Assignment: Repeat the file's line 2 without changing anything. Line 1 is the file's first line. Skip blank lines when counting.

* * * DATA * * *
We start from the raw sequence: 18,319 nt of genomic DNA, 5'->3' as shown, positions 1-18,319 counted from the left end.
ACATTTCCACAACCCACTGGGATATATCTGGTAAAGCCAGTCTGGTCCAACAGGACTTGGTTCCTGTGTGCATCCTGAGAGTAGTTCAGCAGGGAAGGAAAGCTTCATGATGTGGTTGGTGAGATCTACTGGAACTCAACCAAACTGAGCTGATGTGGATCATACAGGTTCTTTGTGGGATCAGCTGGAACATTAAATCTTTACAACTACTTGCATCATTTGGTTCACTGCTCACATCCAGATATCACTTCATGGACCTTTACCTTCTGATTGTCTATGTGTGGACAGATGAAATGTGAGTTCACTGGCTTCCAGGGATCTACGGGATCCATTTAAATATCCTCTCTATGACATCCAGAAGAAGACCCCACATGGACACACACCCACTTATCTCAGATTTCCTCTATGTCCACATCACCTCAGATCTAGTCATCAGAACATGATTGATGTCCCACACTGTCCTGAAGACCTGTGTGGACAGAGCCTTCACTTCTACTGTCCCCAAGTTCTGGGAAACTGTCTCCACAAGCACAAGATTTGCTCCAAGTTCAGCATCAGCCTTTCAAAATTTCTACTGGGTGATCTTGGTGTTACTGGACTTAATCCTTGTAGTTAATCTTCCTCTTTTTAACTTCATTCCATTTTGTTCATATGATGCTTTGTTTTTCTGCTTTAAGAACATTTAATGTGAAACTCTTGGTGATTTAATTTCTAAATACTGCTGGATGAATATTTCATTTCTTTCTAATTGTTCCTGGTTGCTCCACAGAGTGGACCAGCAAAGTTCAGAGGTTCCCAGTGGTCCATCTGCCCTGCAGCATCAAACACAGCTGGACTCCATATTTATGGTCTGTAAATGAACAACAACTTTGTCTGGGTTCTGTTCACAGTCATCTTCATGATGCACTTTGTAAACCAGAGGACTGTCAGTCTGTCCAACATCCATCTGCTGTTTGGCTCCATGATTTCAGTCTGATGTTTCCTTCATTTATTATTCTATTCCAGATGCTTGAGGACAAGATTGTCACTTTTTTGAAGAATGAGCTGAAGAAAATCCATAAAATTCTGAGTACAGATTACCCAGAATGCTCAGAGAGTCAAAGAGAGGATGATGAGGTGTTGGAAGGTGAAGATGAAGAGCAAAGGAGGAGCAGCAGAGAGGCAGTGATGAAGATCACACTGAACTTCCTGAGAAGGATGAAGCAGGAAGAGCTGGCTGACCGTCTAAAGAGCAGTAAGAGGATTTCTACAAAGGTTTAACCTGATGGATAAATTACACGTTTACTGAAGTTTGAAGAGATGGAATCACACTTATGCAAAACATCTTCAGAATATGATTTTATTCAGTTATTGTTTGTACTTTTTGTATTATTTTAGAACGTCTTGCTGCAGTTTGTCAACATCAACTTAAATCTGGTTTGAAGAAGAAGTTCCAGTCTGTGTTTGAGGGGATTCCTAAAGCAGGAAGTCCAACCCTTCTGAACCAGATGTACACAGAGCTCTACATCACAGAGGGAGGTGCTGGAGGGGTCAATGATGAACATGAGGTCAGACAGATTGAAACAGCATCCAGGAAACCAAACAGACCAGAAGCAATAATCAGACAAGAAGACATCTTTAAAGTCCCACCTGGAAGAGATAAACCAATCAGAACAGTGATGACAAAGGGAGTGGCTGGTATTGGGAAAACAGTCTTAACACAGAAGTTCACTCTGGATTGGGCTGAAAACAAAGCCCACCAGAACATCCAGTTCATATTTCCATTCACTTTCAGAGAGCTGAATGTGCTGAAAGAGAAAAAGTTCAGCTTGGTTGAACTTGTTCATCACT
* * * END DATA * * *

ACATTTCCACAACCCACTGGGATATATCTGGTAAAGCCAGTCTGGTCCAACAGGACTTGGTTCCTGTGTGCATCCTGAGAGTAGTTCAGCAGGGAAGGAAAGCTTCATGATGTGGTTGGTGAGATCTACTGGAACTCAACCAAACTGAGCTGATGTGGATCATACAGGTTCTTTGTGGGATCAGCTGGAACATTAAATCTTTACAACTACTTGCATCATTTGGTTCACTGCTCACATCCAGATATCACTTCATGGACCTTTACCTTCTGATTGTCTATGTGTGGACAGATGAAATGTGAGTTCACTGGCTTCCAGGGATCTACGGGATCCATTTAAATATCCTCTCTATGACATCCAGAAGAAGACCCCACATGGACACACACCCACTTATCTCAGATTTCCTCTATGTCCACATCACCTCAGATCTAGTCATCAGAACATGATTGATGTCCCACACTGTCCTGAAGACCTGTGTGGACAGAGCCTTCACTTCTACTGTCCCCAAGTTCTGGGAAACTGTCTCCACAAGCACAAGATTTGCTCCAAGTTCAGCATCAGCCTTTCAAAATTTCTACTGGGTGATCTTGGTGTTACTGGACTTAATCCTTGTAGTTAATCTTCCTCTTTTTAACTTCATTCCATTTTGTTCATATGATGCTTTGTTTTTCTGCTTTAAGAACATTTAATGTGAAACTCTTGGTGATTTAATTTCTAAATACTGCTGGATGAATATTTCATTTCTTTCTAATTGTTCCTGGTTGCTCCACAGAGTGGACCAGCAAAGTTCAGAGGTTCCCAGTGGTCCATCTGCCCTGCAGCATCAAACACAGCTGGACTCCATATTTATGGTCTGTAAATGAACAACAACTTTGTCTGGGTTCTGTTCACAGTCATCTTCATGATGCACTTTGTAAACCAGAGGACTGTCAGTCTGTCCAACATCCATCTGCTGTTTGGCTCCATGATTTCAGTCTGATGTTTCCTTCATTTATTATTCTATTCCAGATGCTTGAGGACAAGATTGTCACTTTTTTGAAGAATGAGCTGAAGAAAATCCATAAAATTCTGAGTACAGATTACCCAGAATGCTCAGAGAGTCAAAGAGAGGATGATGAGGTGTTGGAAGGTGAAGATGAAGAGCAAAGGAGGAGCAGCAGAGAGGCAGTGATGAAGATCACACTGAACTTCCTGAGAAGGATGAAGCAGGAAGAGCTGGCTGACCGTCTAAAGAGCAGTAAGAGGATTTCTACAAAGGTTTAACCTGATGGATAAATTACACGTTTACTGAAGTTTGAAGAGATGGAATCACACTTATGCAAAACATCTTCAGAATATGATTTTATTCAGTTATTGTTTGTACTTTTTGTATTATTTTAGAACGTCTTGCTGCAGTTTGTCAACATCAACTTAAATCTGGTTTGAAGAAGAAGTTCCAGTCTGTGTTTGAGGGGATTCCTAAAGCAGGAAGTCCAACCCTTCTGAACCAGATGTACACAGAGCTCTACATCACAGAGGGAGGTGCTGGAGGGGTCAATGATGAACATGAGGTCAGACAGATTGAAACAGCATCCAGGAAACCAAACAGACCAGAAGCAATAATCAGACAAGAAGACATCTTTAAAGTCCCACCTGGAAGAGATAAACCAATCAGAACAGTGATGACAAAGGGAGTGGCTGGTATTGGGAAAACAGTCTTAACACAGAAGTTCACTCTGGATTGGGCTGAAAACAAAGCCCACCAGAACATCCAGTTCATATTTCCATTCACTTTCAGAGAGCTGAATGTGCTGAAAGAGAAAAAGTTCAGCTTGGTTGAACTTGTTCATCACT